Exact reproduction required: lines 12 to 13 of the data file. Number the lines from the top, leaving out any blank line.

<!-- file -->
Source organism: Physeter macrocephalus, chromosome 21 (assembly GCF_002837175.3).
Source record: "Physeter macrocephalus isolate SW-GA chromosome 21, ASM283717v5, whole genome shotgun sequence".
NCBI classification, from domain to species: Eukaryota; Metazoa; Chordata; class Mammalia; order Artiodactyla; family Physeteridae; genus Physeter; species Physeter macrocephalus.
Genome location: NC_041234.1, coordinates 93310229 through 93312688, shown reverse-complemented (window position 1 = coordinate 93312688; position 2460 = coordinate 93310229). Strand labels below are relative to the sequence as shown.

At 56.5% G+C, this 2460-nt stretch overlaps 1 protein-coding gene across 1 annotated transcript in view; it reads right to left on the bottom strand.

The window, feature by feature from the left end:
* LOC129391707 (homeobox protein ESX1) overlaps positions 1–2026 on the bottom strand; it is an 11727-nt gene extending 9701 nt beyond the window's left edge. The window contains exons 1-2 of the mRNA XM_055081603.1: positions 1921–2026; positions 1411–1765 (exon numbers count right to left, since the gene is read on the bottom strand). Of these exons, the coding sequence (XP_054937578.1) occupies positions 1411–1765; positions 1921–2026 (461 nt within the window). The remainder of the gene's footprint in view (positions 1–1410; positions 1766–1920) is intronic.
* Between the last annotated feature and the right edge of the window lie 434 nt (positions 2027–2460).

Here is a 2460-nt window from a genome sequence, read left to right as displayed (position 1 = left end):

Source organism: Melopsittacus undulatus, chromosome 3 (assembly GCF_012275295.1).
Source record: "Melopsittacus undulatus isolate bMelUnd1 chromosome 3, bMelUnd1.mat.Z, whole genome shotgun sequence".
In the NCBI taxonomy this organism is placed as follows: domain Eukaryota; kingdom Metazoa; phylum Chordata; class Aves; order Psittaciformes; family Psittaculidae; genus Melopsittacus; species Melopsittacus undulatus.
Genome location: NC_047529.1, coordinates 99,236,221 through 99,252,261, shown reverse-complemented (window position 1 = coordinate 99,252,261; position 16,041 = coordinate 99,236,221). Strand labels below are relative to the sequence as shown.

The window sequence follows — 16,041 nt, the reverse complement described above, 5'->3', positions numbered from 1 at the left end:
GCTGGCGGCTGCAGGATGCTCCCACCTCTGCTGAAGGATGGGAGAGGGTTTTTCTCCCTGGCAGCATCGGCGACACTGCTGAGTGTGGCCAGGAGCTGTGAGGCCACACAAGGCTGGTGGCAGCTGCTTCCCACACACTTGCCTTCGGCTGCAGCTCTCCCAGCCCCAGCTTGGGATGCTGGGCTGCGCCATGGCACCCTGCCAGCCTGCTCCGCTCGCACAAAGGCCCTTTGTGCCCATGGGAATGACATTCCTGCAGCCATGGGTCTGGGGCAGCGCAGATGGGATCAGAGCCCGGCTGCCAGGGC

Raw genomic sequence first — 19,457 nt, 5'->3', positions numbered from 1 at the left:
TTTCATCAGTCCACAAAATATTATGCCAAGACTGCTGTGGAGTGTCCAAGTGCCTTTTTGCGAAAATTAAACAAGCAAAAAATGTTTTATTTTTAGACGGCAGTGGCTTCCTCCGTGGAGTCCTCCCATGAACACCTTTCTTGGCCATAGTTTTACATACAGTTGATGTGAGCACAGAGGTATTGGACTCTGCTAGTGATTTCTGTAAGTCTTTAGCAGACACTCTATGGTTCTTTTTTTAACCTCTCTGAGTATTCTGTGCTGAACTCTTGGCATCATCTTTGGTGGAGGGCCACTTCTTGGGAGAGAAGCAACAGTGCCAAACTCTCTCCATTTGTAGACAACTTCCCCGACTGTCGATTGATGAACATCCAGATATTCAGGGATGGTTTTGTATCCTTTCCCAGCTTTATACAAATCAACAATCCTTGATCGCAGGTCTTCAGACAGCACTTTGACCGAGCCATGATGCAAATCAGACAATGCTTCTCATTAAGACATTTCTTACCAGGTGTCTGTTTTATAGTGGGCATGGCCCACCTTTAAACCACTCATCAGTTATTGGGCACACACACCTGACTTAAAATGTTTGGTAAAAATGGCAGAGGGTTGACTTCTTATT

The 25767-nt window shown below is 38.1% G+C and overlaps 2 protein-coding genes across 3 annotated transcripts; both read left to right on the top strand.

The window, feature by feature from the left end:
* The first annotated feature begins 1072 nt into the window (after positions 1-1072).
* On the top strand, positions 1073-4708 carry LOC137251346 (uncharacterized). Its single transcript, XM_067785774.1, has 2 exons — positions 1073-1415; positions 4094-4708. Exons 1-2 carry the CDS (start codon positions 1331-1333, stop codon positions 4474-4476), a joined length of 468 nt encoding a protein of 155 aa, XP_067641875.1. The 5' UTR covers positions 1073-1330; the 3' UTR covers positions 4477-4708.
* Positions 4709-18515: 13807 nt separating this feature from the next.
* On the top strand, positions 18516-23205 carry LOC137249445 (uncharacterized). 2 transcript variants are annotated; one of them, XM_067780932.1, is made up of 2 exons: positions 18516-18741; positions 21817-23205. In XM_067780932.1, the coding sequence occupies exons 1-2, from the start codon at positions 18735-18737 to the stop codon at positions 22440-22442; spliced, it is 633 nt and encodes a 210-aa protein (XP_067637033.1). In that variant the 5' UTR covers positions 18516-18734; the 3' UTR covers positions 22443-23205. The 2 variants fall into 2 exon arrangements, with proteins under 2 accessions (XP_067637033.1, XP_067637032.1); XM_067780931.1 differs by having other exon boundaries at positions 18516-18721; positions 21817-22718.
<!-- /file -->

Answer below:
In the NCBI taxonomy this organism is placed as follows: domain Eukaryota; kingdom Metazoa; phylum Chordata; class Aves; order Psittaciformes; family Psittaculidae; genus Melopsittacus; species Melopsittacus undulatus.
Genome location: NC_047529.1, coordinates 99,236,221 through 99,252,261, shown reverse-complemented (window position 1 = coordinate 99,252,261; position 16,041 = coordinate 99,236,221). Strand labels below are relative to the sequence as shown.